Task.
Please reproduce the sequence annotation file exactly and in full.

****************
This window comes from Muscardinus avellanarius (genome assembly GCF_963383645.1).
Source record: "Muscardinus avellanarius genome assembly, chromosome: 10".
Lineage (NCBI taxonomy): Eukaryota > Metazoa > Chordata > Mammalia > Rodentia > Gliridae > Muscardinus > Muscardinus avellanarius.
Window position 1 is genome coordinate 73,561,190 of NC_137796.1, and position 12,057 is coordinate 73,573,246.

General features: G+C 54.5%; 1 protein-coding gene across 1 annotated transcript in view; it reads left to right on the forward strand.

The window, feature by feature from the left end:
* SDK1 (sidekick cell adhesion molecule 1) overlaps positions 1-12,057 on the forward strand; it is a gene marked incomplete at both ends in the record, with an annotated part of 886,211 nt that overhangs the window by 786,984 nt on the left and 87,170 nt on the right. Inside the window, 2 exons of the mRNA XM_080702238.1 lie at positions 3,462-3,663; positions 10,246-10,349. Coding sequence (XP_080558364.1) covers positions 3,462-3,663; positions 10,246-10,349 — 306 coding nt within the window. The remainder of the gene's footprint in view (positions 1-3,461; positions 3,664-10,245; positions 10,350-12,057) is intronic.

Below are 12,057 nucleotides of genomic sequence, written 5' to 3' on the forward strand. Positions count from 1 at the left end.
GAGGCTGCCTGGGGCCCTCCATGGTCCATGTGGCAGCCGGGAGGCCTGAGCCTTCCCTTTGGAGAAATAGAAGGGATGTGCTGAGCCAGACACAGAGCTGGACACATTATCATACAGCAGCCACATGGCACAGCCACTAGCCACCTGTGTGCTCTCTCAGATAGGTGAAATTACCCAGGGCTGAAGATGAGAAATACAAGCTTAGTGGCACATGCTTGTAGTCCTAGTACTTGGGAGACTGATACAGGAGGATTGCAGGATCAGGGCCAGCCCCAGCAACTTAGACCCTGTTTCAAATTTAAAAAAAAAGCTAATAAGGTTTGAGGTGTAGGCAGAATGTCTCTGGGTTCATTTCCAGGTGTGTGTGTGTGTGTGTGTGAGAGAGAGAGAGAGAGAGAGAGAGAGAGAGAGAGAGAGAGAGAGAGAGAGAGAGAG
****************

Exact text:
This window comes from Muscardinus avellanarius (genome assembly GCF_963383645.1).
Source record: "Muscardinus avellanarius genome assembly, chromosome: 10".
Lineage (NCBI taxonomy): Eukaryota > Metazoa > Chordata > Mammalia > Rodentia > Gliridae > Muscardinus > Muscardinus avellanarius.
Window position 1 is genome coordinate 73,561,190 of NC_137796.1, and position 12,057 is coordinate 73,573,246.

General features: G+C 54.5%; 1 protein-coding gene across 1 annotated transcript in view; it reads left to right on the forward strand.

The window, feature by feature from the left end:
* SDK1 (sidekick cell adhesion molecule 1) overlaps positions 1-12,057 on the forward strand; it is a gene marked incomplete at both ends in the record, with an annotated part of 886,211 nt that overhangs the window by 786,984 nt on the left and 87,170 nt on the right. Inside the window, 2 exons of the mRNA XM_080702238.1 lie at positions 3,462-3,663; positions 10,246-10,349. Coding sequence (XP_080558364.1) covers positions 3,462-3,663; positions 10,246-10,349 — 306 coding nt within the window. The remainder of the gene's footprint in view (positions 1-3,461; positions 3,664-10,245; positions 10,350-12,057) is intronic.

Below are 12,057 nucleotides of genomic sequence, written 5' to 3' on the forward strand. Positions count from 1 at the left end.
GAGGCTGCCTGGGGCCCTCCATGGTCCATGTGGCAGCCGGGAGGCCTGAGCCTTCCCTTTGGAGAAATAGAAGGGATGTGCTGAGCCAGACACAGAGCTGGACACATTATCATACAGCAGCCACATGGCACAGCCACTAGCCACCTGTGTGCTCTCTCAGATAGGTGAAATTACCCAGGGCTGAAGATGAGAAATACAAGCTTAGTGGCACATGCTTGTAGTCCTAGTACTTGGGAGACTGATACAGGAGGATTGCAGGATCAGGGCCAGCCCCAGCAACTTAGACCCTGTTTCAAATTTAAAAAAAAAGCTAATAAGGTTTGAGGTGTAGGCAGAATGTCTCTGGGTTCATTTCCAGGTGTGTGTGTGTGTGTGTGTGAGAGAGAGAGAGAGAGAGAGAGAGAGAGAGAGAGAGAGAGAGAGAGAGAGAGAGAG